- Declare the argument of another is invalid, just because of misspelling, incorrect grammar, or a minor flaw to their logic. The truth of a person’s experience is not linked to their ability to communicate it within the framework of proper English. (I have heard this complaint over and over from Latino’s, Natives and African Americans as a way white people try to dismiss their views)
- Shift the focus to yourself during a discussion on the struggle of low-income communities of color, by crying and talking about how bad YOU had it growing up as “white-trash”
- Try to escape your part in historical racism by declaring that “your-whiteness” was not involved in a particular historic event (ie owning slaves, or southern segregation) even though ALL of the USA supported legal discrimination until the 1950’s and most of our shared wealth is rooted in these and other horrific events,
- Never allowing the focus to be on any one race (ie. Black Lives Matter,. Black History Month, Tribal Rights) when the focus has always been on white lives, white history, and white rights.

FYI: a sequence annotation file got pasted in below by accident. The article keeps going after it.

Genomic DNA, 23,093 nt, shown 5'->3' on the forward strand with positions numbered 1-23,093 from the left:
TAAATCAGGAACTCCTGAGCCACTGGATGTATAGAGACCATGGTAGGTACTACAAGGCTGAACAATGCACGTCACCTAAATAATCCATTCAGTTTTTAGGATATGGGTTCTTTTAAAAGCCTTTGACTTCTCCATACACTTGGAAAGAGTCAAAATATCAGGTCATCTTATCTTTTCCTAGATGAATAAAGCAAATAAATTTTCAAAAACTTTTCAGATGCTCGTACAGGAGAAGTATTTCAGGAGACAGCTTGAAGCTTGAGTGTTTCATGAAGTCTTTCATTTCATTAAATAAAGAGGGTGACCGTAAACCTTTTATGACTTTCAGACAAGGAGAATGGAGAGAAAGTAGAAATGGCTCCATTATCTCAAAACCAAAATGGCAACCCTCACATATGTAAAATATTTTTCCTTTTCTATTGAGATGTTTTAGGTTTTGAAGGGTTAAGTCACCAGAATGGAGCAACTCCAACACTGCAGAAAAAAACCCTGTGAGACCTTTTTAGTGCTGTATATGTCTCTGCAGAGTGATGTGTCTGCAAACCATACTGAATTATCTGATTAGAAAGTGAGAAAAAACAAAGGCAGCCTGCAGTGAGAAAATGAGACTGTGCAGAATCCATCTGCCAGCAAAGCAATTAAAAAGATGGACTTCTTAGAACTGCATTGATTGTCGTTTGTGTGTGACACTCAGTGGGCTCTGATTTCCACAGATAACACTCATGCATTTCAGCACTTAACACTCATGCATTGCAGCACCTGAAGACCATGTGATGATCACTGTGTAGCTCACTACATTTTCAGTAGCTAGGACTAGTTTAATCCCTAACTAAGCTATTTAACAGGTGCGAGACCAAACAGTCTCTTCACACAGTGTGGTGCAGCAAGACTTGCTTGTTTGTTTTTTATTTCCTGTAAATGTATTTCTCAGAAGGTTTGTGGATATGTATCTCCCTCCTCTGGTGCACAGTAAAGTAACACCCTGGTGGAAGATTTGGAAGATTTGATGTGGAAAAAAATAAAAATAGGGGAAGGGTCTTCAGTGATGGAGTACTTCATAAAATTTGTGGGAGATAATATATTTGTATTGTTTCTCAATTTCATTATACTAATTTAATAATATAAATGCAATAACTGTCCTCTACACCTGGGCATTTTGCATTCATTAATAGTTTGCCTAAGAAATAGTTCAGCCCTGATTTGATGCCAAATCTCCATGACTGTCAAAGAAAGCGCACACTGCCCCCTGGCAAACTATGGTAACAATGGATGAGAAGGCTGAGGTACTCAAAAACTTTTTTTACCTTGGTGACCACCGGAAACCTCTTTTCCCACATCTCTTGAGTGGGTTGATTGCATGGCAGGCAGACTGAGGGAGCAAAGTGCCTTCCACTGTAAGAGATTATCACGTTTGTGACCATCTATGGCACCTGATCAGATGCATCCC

- Being more concerned with the comfort of white folks than the injustice being perpetrated on others. ( ie. “Talking about this… protesting like this… will only make people uncomfortable”)
- Saying “I don’t see race” or “I’m color blind” – our culture has taught us race is always present and always an issue. To say this is insulting to most people of color who, unlike many white people, acknowledge that their racial identity is an important part of how they view themselves. It is also usually untrue because fact is we all do see race. The question is how does it impact how we see the people around us?
By no means is this list exhaustive. But hopefully before you accuse someone of playing the race-card, you will consider how easily us white people play the white-card to silence, humiliate, or marginalize people of color and their concerns. Additionally, learning to relinquish the illegitimate power and privilege of whiteness opens the door to becoming more human, better able to connect with others, and launches a journey towards experiencing the Beloved Community.